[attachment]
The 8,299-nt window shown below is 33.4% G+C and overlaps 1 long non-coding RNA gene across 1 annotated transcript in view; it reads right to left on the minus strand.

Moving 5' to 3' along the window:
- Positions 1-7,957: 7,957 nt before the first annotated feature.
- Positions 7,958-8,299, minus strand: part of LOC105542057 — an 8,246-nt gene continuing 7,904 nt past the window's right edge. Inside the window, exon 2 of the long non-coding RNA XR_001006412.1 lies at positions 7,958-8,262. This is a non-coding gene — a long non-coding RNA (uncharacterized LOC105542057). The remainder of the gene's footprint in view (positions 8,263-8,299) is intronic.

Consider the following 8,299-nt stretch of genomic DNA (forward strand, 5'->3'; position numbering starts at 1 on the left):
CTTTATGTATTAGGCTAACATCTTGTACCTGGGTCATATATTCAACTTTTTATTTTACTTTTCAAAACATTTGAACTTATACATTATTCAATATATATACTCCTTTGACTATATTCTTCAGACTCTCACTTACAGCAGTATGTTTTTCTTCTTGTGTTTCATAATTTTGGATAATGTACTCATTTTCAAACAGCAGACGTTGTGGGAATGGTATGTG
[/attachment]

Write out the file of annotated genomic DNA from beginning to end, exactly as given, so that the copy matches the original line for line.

The 8,299-nt window shown below is 33.4% G+C and overlaps 1 long non-coding RNA gene across 1 annotated transcript in view; it reads right to left on the minus strand.

Moving 5' to 3' along the window:
- Positions 1-7,957: 7,957 nt before the first annotated feature.
- Positions 7,958-8,299, minus strand: part of LOC105542057 — an 8,246-nt gene continuing 7,904 nt past the window's right edge. Inside the window, exon 2 of the long non-coding RNA XR_001006412.1 lies at positions 7,958-8,262. This is a non-coding gene — a long non-coding RNA (uncharacterized LOC105542057). The remainder of the gene's footprint in view (positions 8,263-8,299) is intronic.

Consider the following 8,299-nt stretch of genomic DNA (forward strand, 5'->3'; position numbering starts at 1 on the left):
CTTTATGTATTAGGCTAACATCTTGTACCTGGGTCATATATTCAACTTTTTATTTTACTTTTCAAAACATTTGAACTTATACATTATTCAATATATATACTCCTTTGACTATATTCTTCAGACTCTCACTTACAGCAGTATGTTTTTCTTCTTGTGTTTCATAATTTTGGATAATGTACTCATTTTCAAACAGCAGACGTTGTGGGAATGGTATGTG